Ultimaker is a popular company with a lot to offer, and its appeal goes far beyond just its 3D printers. Its open source Cura software is loved by many, and has been adapted by numerous 3D printer manufacturers to better work with their printers. Ultimaker itself, while championing those companies that make Cura their own, works tirelessly to improve the original version, recently unveiling a new software strategy that will include regular upgrades.

Today, Ultimaker introduced a major update to Cura, unveiling Ultimaker Cura 3.0.

“With all the new possibilities opened up by the creation of third-party plugins, we decided that moving from 2.7 to 3.0 is the perfect way to mark this new era,” Ultimaker states. “Serving over one million users worldwide, our software is designed as a solution for professionals who have adopted 3D printing in to their workflow.”

Ultimaker Cura 3.0 includes a brand new user interface with several improvements. Startup speed is twice as fast now, and users will see a redesigned splash screen. The recommended mode now includes sliders to alter slicing parameters such as layer height, print speed and infill. There is also a rasterized build plate that shows gradations of 10 mm and 1 mm for more accurate model positioning. Extruder buttons have changed from tabs to buttons, and both the layer view drop down box and the print time locations have moved.

One exciting new feature of Ultimaker Cura 3.0 gives users the ability to develop their own plugins to better streamline their workflow. It’s an easy, one-click process, and several plugins are already available for download in the Plugin Browser, including applications from SOLIDWORKS and Siemens NX. Compatible with SOLIDWORKS 2016 and above and Siemens NX 10 and 11, these plugins allow designs to be created and modified in one of those software programs, then uploaded to Ultimaker Cura with a click.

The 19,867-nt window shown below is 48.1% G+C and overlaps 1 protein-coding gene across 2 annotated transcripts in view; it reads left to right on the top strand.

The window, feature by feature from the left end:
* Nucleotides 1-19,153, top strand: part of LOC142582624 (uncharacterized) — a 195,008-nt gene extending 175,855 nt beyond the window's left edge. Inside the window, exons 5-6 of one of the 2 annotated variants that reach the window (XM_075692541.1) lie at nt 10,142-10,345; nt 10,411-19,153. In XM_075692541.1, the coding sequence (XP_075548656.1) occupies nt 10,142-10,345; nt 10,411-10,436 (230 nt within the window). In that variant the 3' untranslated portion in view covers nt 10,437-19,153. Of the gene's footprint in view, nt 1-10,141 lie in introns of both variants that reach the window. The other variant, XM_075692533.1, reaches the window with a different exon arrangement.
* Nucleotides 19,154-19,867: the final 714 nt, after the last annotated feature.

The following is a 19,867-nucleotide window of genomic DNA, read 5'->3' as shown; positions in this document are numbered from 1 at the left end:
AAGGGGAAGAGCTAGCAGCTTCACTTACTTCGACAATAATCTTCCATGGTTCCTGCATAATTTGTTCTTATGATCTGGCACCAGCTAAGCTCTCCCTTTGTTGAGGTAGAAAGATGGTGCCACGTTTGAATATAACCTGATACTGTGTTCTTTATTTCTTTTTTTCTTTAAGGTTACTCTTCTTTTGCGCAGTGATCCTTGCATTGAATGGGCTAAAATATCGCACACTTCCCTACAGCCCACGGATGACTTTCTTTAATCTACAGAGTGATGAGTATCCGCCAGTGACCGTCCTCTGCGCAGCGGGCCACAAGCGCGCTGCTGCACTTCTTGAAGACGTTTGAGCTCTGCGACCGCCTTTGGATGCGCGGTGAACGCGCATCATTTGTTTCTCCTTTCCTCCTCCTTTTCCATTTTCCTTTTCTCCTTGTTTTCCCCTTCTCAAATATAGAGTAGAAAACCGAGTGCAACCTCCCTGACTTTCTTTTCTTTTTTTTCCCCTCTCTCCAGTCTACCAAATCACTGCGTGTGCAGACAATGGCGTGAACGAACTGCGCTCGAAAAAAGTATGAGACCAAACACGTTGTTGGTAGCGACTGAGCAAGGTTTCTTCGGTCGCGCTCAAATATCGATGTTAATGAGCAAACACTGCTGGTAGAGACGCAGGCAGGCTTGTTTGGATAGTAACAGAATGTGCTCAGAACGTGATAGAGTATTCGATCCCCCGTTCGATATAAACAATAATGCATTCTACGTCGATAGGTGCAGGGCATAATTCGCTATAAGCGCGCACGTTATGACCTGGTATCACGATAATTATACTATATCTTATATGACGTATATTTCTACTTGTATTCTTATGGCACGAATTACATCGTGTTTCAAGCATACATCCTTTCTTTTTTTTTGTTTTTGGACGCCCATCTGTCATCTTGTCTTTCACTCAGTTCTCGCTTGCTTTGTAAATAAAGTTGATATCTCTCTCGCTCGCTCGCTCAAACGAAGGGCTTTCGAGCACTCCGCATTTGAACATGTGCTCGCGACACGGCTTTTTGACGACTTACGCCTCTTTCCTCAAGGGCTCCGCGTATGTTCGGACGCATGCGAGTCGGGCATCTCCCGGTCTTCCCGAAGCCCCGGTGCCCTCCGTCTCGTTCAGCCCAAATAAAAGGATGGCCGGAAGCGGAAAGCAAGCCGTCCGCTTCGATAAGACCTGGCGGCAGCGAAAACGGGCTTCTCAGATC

There are a host of new slicing features, as well:

  • PVA gradual support allows users to reduce printing time, PVA dissolving time, and material consumption by printing a lower PVA infill at the bottom and increasing it towards the top.
  • Z seam options give the user control over where to place the seam, regardless of corner angles.
  • Cross infill is a fractal-pattern infill that needs fewer retractions than other infill types. It causes less material elongation, so it’s good for flexible materials.
  • Quarter cubic infill is similar to tetrahedral (octet) infill, but half of the lines are shifted half of the period up, resulting in less rigidity but greater toughness.
  • Skin removal width allows users to remove thin strips of skin from a model to prevent print head zig-zagging, which prevents vibrations and improves print quality on slight overhangs.
  • Skin expand distance enables features to be better supported by expanding skins with the thickness of walls
  • Extra skin wall count lets users print a wall around skin to reduce gaps, curling and pillowing and improve print speed.
  • Minimum extrusion for skin prevents the software from filling small gaps that are likely filled already, resulting in fewer strings, better top detail and faster print speed.
  • PVA retraction increases PVA retraction length during a print core switch, reducing stringing and providing more reliable results.

The left print was sliced using Cura 2.6. The right print was sliced using Ultimaker Cura 3.0, using PVA Gradual Support.

As always, several bug fixes have been made, too. If you’d like to learn more about all of the new features and fixes, you can check out Ultimaker Cura 3.0 on Github.

Discuss this and other 3D printing topics at 3DPrintBoard.com, or share your thoughts below.

[Source/Images: Ultimaker]

 

 

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